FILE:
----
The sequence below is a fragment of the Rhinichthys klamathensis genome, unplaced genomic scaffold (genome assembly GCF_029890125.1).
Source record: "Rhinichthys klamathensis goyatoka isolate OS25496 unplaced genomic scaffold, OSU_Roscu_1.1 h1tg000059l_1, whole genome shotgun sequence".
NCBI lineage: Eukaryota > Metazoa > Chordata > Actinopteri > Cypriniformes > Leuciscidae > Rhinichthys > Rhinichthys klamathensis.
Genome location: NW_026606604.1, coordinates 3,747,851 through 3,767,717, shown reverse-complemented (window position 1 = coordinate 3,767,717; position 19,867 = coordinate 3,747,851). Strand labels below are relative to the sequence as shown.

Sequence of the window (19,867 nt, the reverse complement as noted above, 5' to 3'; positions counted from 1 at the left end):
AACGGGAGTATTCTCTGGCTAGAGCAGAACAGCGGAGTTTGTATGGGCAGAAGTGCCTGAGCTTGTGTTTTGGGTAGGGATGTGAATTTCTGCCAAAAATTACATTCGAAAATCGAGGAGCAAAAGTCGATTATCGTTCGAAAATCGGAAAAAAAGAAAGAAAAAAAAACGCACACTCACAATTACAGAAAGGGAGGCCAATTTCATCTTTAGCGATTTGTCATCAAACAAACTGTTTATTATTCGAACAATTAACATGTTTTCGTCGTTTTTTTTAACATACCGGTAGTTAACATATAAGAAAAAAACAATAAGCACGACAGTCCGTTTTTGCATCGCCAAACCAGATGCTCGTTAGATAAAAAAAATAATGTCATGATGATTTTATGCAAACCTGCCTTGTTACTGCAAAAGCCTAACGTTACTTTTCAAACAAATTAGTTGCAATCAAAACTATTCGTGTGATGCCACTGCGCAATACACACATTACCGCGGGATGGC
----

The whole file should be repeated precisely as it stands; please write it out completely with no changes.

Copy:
The sequence below is a fragment of the Rhinichthys klamathensis genome, unplaced genomic scaffold (genome assembly GCF_029890125.1).
Source record: "Rhinichthys klamathensis goyatoka isolate OS25496 unplaced genomic scaffold, OSU_Roscu_1.1 h1tg000059l_1, whole genome shotgun sequence".
NCBI lineage: Eukaryota > Metazoa > Chordata > Actinopteri > Cypriniformes > Leuciscidae > Rhinichthys > Rhinichthys klamathensis.
Genome location: NW_026606604.1, coordinates 3,747,851 through 3,767,717, shown reverse-complemented (window position 1 = coordinate 3,767,717; position 19,867 = coordinate 3,747,851). Strand labels below are relative to the sequence as shown.

Sequence of the window (19,867 nt, the reverse complement as noted above, 5' to 3'; positions counted from 1 at the left end):
AACGGGAGTATTCTCTGGCTAGAGCAGAACAGCGGAGTTTGTATGGGCAGAAGTGCCTGAGCTTGTGTTTTGGGTAGGGATGTGAATTTCTGCCAAAAATTACATTCGAAAATCGAGGAGCAAAAGTCGATTATCGTTCGAAAATCGGAAAAAAAGAAAGAAAAAAAAACGCACACTCACAATTACAGAAAGGGAGGCCAATTTCATCTTTAGCGATTTGTCATCAAACAAACTGTTTATTATTCGAACAATTAACATGTTTTCGTCGTTTTTTTTAACATACCGGTAGTTAACATATAAGAAAAAAACAATAAGCACGACAGTCCGTTTTTGCATCGCCAAACCAGATGCTCGTTAGATAAAAAAAATAATGTCATGATGATTTTATGCAAACCTGCCTTGTTACTGCAAAAGCCTAACGTTACTTTTCAAACAAATTAGTTGCAATCAAAACTATTCGTGTGATGCCACTGCGCAATACACACATTACCGCGGGATGGC